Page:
While hosting a slot on Cape Talk’s afternoon drive show recently, writer and legendary broadcaster Mike Wills noted the growing popularity of true crime streaming series and podcasts across the world.
Wills had been prompted to probe specifically the phenomenon of the indisputably high numbers of women who form the core audience for the genre after reading bestselling author and journalist Nancy Jo Sales’s take on the issue in a column for The Guardian on 5 July.
Sales has a theory that the millions of women across the world who watch do so to flush out psychos and malevolent predators in a time of increased threat on social media and dating apps.
On Wills’s show, Professor Renata Schoeman, the head of healthcare leadership at the Stellenbosch Business School, said women binged on crime series often because we are able to associate and relate to the victims.
“You can get tips from these series, podcasts and books,” Schoeman said. “In that way women begin to safeguard themselves against larger societal issues in terms of a breakdown in trust.”
Wrote Sales: “Through consuming true crime content, studies say, women experience catharsis; they work out their fears about their own vulnerability and perhaps their rage about what has happened to other women as well. They see in true crime a source of education about how not to wind up a victim.”
South Africa is off the charts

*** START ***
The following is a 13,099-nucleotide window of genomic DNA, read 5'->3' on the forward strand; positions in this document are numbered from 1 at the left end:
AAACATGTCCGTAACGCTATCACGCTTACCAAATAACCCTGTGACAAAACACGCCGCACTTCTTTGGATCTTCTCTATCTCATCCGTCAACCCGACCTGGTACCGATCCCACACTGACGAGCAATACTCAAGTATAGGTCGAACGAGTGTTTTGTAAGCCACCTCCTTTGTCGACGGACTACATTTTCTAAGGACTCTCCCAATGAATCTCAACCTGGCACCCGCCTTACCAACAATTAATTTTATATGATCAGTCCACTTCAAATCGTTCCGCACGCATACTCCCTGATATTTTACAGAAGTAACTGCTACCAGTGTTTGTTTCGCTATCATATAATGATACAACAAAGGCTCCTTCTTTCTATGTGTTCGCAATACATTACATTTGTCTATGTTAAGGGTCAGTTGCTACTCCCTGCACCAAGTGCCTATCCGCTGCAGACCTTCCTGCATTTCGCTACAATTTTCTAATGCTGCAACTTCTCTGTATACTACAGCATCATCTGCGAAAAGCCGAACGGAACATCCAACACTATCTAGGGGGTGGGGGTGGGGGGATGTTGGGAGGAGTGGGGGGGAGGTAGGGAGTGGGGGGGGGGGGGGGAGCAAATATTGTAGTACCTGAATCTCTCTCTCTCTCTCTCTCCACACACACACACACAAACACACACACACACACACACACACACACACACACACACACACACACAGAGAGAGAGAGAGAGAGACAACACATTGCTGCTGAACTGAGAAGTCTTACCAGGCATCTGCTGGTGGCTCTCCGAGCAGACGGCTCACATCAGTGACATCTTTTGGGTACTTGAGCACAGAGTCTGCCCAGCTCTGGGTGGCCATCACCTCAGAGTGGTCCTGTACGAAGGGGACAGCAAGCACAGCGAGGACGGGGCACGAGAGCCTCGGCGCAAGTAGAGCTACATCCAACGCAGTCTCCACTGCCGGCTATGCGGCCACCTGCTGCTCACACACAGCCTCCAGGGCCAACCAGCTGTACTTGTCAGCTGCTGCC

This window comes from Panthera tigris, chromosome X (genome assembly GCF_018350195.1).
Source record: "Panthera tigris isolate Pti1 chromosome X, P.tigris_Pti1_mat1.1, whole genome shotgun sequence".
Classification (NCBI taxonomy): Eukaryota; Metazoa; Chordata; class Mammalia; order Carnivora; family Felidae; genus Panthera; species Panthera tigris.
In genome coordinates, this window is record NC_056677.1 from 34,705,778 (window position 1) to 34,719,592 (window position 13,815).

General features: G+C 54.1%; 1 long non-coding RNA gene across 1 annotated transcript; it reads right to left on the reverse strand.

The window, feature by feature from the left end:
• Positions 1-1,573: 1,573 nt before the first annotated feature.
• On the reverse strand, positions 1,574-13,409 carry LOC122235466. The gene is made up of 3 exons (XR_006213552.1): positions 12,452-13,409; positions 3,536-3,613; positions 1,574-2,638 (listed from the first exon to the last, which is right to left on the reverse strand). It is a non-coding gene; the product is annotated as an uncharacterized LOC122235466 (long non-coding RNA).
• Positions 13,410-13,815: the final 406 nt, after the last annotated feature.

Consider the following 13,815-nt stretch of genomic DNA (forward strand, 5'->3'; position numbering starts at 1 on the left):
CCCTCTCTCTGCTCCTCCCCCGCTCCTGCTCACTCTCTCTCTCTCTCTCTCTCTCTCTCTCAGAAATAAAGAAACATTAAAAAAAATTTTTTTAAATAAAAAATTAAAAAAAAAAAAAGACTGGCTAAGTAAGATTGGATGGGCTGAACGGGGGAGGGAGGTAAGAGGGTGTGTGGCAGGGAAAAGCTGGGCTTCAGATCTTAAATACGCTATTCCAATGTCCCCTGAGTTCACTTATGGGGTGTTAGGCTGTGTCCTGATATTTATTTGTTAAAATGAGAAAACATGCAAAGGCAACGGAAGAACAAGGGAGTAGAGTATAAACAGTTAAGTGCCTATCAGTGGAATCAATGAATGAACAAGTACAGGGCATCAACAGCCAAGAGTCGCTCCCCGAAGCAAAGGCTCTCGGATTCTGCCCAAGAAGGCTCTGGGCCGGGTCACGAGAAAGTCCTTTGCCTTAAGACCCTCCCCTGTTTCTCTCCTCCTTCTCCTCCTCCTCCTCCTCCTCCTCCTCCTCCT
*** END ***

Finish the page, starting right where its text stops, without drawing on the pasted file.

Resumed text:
In South Africa we don’t really have to make a series, although there are myriad fine documentaries and podcasts available locally, because we wake up each day to some fresh horror.
Thabo Bester, the Devilsdorp killer cult, South African Police Service cop Rosemary Ndlovu and her serial killing of family members to cash in on insurance. These stories are pap and milk to us.
Then we have the Senzo Meyiwa trial, itself a running soap opera featuring a cast of celebrities obfuscating along the way. The beloved footballer was shot dead a decade ago.
The daily broadcasts of the Zondo Commission of Inquiry into State Capture as well as suspended Public Protector Busisiwe Mkhwebane’s Section 194 impeachment inquiry are our real-time crime series – and we have no option but to binge.
What these critical broadcasts have done is unpack, in public and for the citizenry of South Africa, how the criminal mind works. How sly it is, how calculating, how boldly mendacious and how ruthlessly avaricious. How illusive the truth is. Blue collar, white collar, no collar: nobody does it better.
Which is why I prefer watching Australian crime series. We expect crime in South Africa, and violent crime. Somehow we understand it, as insane as that might sound. Crime in the US is just batshit crazy – mass school shootings, taking people hostage, psychotic robocops primed to single out black men wearing hoodies, bombers…
And the latest from the land of the free is the ghastly “Gilgo Beach” serial killing of 11 people in New York a decade ago. Architect Rex Heuermann, living as a respectable father and husband, has just been nabbed for the murderous spree.
Crime in the UK is grim, taking place under grey, potbelly skies, with killers on the moors who live in tightly packed, besooted towns and suburbs or in mansions up the road. Then there are the mother and son who live in the shuttered house.